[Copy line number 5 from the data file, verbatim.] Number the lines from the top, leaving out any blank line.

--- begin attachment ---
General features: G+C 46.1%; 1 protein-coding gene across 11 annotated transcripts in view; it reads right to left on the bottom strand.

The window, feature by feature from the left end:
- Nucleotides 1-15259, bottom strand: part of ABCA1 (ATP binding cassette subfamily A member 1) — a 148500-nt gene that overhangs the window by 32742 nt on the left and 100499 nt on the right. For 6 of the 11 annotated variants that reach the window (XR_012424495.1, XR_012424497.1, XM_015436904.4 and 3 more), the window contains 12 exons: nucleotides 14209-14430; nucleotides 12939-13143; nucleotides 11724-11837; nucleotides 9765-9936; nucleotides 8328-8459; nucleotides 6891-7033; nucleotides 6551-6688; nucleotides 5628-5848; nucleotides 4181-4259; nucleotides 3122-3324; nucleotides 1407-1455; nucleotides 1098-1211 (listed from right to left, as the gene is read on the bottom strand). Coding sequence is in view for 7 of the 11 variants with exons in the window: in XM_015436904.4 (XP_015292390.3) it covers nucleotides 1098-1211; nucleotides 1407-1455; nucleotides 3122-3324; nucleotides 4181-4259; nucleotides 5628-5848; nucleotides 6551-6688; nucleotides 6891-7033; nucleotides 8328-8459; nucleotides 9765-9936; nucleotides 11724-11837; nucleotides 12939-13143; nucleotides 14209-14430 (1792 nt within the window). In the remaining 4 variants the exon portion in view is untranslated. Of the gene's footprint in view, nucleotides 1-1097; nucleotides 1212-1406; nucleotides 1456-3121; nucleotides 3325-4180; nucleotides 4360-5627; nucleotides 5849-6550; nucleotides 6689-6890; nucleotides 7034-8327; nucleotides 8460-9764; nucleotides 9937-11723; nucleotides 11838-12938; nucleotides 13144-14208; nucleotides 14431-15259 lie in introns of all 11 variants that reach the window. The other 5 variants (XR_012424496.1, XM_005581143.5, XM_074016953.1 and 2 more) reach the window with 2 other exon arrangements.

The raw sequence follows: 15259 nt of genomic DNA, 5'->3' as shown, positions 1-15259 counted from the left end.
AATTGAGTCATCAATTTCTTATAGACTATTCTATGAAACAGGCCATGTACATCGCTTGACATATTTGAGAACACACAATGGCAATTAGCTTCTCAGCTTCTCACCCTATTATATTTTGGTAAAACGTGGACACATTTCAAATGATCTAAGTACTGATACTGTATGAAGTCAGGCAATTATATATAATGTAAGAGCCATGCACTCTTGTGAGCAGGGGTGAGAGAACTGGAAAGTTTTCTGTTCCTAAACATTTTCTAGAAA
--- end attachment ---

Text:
AATTGAGTCATCAATTTCTTATAGACTATTCTATGAAACAGGCCATGTACATCGCTTGACATATTTGAGAACACACAATGGCAATTAGCTTCTCAGCTTCTCACCCTATTATATTTTGGTAAAACGTGGACACATTTCAAATGATCTAAGTACTGATACTGTATGAAGTCAGGCAATTATATATAATGTAAGAGCCATGCACTCTTGTGAGCAGGGGTGAGAGAACTGGAAAGTTTTCTGTTCCTAAACATTTTCTAGAAA